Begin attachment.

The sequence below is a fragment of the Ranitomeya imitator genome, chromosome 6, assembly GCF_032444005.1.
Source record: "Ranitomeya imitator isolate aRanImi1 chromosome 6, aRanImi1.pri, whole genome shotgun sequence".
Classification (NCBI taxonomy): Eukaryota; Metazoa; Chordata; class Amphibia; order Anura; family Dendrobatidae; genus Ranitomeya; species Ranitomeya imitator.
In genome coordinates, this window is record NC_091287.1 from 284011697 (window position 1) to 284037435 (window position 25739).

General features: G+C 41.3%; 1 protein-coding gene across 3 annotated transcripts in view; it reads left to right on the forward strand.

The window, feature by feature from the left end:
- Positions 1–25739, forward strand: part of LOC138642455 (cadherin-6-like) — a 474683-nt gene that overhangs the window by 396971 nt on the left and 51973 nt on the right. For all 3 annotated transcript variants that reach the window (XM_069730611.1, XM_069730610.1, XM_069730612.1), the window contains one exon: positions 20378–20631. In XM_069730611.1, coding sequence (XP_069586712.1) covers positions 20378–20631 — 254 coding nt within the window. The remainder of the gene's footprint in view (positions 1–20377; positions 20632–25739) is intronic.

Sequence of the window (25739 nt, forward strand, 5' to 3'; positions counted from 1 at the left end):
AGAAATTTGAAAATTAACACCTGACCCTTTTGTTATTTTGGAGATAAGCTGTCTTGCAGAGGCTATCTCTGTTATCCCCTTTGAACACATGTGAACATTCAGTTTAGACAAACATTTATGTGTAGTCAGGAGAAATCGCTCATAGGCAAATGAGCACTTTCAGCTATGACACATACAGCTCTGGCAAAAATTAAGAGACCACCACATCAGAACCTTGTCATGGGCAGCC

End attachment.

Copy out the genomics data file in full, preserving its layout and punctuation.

The sequence below is a fragment of the Ranitomeya imitator genome, chromosome 6, assembly GCF_032444005.1.
Source record: "Ranitomeya imitator isolate aRanImi1 chromosome 6, aRanImi1.pri, whole genome shotgun sequence".
Classification (NCBI taxonomy): Eukaryota; Metazoa; Chordata; class Amphibia; order Anura; family Dendrobatidae; genus Ranitomeya; species Ranitomeya imitator.
In genome coordinates, this window is record NC_091287.1 from 284011697 (window position 1) to 284037435 (window position 25739).

General features: G+C 41.3%; 1 protein-coding gene across 3 annotated transcripts in view; it reads left to right on the forward strand.

The window, feature by feature from the left end:
- Positions 1–25739, forward strand: part of LOC138642455 (cadherin-6-like) — a 474683-nt gene that overhangs the window by 396971 nt on the left and 51973 nt on the right. For all 3 annotated transcript variants that reach the window (XM_069730611.1, XM_069730610.1, XM_069730612.1), the window contains one exon: positions 20378–20631. In XM_069730611.1, coding sequence (XP_069586712.1) covers positions 20378–20631 — 254 coding nt within the window. The remainder of the gene's footprint in view (positions 1–20377; positions 20632–25739) is intronic.

Sequence of the window (25739 nt, forward strand, 5' to 3'; positions counted from 1 at the left end):
AGAAATTTGAAAATTAACACCTGACCCTTTTGTTATTTTGGAGATAAGCTGTCTTGCAGAGGCTATCTCTGTTATCCCCTTTGAACACATGTGAACATTCAGTTTAGACAAACATTTATGTGTAGTCAGGAGAAATCGCTCATAGGCAAATGAGCACTTTCAGCTATGACACATACAGCTCTGGCAAAAATTAAGAGACCACCACATCAGAACCTTGTCATGGGCAGCC